Monday, August 30, 2021

TTAB Affirms Section 2(e)(5) Functionality Refusal of Iconic Eames Chair Design

The Board upheld a Section 2(e)(5) refusal to register the design of the Eames chair (shown below) for "furniture, namely chairs," finding the configuration to be de jure functional. The well known Eames chair was designed in the 1940s and was recognized by Time magazine as the Best Design of the 20th Century. The Board applied the ever-popular Morton-Norwich factors in concluding that "[t]he patent evidence, the advertisements touting the utilitarian advantages of significant design features of the proposed mark, and the limited availability of alternative designs that would work equally well highlight that the features of the proposed mark affect the cost and quality of the chairs." In re Herman Miller, Inc., Serial No. 88027008 (August 25, 2021) [not precedential] (Opinion by Judge Cynthia C. Lynch). 

The proposed mark is described as: "The mark consists of a three-dimensional configuration of a chair comprised of a curved trapezoidal seat and back, each with rounded corners but different curvatures and proportions, two arched legs, each of continuous material and offset heights which narrow toward the ground. The broken lines depicting the spine of the chair indicate placement of the mark on the goods and are not part of the mark." [Emphasis supplied].

The Eames Patent: Charles Eames obtained a utility patent in 1951 on a "Furniture Construction" (pdf here) depicted therein:

Reviewing the '490 patent, the Board found that "the contours of the seat and back, the single-piece designs and differing heights of the leg frames, as well as their placement along the spine, contribute to the 'restful and comfortable' nature of the chair, and the ability to 'inexpensively manufacture [it] by mass production methods,' as explicitly stated in the patent."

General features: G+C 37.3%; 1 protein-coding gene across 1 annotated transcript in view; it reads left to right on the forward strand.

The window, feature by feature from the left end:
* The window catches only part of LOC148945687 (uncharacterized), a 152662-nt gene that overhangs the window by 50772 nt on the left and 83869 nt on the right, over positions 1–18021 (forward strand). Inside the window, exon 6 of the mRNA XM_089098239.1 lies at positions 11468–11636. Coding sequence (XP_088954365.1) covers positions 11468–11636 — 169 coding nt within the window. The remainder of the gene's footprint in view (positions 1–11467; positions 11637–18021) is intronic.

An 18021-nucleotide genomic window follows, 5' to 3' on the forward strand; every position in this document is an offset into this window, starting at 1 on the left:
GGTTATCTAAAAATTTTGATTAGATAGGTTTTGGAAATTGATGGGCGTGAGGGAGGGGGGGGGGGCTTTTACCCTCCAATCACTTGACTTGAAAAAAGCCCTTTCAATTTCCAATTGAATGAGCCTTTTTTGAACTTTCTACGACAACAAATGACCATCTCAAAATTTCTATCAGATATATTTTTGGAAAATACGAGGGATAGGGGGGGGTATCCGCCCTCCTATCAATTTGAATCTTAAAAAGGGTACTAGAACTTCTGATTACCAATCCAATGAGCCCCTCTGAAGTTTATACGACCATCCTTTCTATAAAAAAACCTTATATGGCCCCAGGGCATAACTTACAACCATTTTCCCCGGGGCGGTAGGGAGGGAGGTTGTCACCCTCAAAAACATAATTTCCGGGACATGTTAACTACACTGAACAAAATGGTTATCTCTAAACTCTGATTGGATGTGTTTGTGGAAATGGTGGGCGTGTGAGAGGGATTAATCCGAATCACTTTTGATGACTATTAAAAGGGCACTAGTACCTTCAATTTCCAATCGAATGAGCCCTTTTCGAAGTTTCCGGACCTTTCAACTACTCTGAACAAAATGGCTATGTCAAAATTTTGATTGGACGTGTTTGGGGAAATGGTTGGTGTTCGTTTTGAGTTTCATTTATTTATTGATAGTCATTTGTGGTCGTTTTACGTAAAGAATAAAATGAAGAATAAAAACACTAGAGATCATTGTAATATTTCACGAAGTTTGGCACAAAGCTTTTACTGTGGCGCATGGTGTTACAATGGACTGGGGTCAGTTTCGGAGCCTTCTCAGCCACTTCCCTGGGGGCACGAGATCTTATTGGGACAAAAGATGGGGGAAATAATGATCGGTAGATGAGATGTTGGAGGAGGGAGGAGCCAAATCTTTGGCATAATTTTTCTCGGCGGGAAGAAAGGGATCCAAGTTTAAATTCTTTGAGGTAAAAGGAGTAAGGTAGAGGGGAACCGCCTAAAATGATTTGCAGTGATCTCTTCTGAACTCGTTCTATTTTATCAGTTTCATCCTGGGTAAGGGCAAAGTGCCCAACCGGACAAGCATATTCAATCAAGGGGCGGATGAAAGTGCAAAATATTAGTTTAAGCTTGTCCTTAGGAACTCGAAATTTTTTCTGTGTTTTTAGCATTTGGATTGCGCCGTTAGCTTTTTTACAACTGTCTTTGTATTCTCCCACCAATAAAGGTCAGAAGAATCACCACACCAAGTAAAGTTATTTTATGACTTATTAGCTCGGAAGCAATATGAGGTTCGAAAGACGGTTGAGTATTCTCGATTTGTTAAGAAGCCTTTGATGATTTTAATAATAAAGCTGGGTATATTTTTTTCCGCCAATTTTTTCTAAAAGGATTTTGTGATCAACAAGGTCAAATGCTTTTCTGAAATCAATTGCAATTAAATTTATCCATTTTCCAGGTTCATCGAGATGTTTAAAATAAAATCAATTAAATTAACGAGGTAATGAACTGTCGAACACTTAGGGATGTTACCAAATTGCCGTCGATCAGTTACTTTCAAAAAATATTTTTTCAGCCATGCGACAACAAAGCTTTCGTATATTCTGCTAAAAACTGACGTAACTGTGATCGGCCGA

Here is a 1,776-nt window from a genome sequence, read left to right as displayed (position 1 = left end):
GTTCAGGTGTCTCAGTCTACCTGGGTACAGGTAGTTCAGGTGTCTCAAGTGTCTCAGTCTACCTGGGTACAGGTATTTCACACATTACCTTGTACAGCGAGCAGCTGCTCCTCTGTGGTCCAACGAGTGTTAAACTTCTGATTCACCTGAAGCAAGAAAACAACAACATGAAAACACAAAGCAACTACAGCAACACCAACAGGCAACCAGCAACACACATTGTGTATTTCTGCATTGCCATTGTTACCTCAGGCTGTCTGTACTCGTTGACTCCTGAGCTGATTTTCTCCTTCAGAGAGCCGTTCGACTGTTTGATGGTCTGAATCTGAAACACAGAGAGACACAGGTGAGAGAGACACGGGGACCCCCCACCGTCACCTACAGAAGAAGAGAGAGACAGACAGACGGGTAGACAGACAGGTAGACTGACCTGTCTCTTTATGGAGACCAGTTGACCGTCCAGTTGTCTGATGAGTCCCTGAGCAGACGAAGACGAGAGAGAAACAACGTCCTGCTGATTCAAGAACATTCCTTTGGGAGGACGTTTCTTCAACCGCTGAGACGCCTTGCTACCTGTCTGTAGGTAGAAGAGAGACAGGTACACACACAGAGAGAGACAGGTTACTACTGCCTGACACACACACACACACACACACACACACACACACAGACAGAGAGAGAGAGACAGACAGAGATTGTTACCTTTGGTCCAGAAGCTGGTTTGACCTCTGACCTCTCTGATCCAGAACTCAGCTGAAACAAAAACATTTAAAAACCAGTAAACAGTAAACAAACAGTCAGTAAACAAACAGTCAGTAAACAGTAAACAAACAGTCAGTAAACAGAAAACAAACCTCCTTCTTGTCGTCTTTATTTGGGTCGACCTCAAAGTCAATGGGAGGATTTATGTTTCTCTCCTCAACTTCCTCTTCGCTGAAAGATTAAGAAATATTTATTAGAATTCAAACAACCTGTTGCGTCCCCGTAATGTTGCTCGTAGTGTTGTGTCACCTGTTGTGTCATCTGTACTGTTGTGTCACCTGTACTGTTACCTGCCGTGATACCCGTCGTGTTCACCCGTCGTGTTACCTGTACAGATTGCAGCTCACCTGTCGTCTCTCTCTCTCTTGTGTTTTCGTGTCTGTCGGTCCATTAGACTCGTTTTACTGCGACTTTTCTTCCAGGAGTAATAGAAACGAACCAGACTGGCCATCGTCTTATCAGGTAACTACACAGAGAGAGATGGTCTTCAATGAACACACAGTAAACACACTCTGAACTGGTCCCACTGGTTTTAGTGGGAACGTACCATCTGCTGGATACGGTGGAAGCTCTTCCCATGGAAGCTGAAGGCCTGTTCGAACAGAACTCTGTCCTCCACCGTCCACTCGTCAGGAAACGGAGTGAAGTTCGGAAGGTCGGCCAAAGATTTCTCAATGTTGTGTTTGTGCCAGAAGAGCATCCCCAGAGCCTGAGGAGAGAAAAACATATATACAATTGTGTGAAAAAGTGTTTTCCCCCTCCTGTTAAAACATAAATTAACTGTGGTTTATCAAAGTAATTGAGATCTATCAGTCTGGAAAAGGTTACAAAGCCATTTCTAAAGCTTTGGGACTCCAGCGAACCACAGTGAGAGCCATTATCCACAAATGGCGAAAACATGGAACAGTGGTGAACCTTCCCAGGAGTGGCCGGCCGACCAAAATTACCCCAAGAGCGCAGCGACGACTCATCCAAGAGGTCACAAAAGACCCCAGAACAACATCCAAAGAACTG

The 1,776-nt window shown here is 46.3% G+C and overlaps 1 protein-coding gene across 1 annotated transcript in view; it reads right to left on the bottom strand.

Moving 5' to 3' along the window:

Applicant Herman Miller, noting that the spine of the chair is not part of the proposed mark, argued that “the spine is the invention, and the specific seat, back, and legs claimed in the Eames Molded Plywood Chair Design are not essential to the invention." The Board was not persuaded: "[T]he patent claims features of the seat, back, and legs found in the proposed mark, and claims the manner of placement of these features on the spine, as found in the preferred embodiment chair, just as they appear in the proposed mark."

Applicant cannot avoid the functionality refusal merely by dotting out the spine, but retaining all the other elements in the ‘490 Patent’s preferred embodiment, which are constructed in a particular manner around and joined to the spine in exactly the configuration shown in the proposed mark.

The Board observed that, in order in order to practice the invention of the now-expired ‘490 Patent, as depicted in its preferred embodiment, "the features of Applicant’s proposed mark must be constructed as they are shown in the ‘490 Patent and placed around the spine in the manner that they appear in the proposed mark."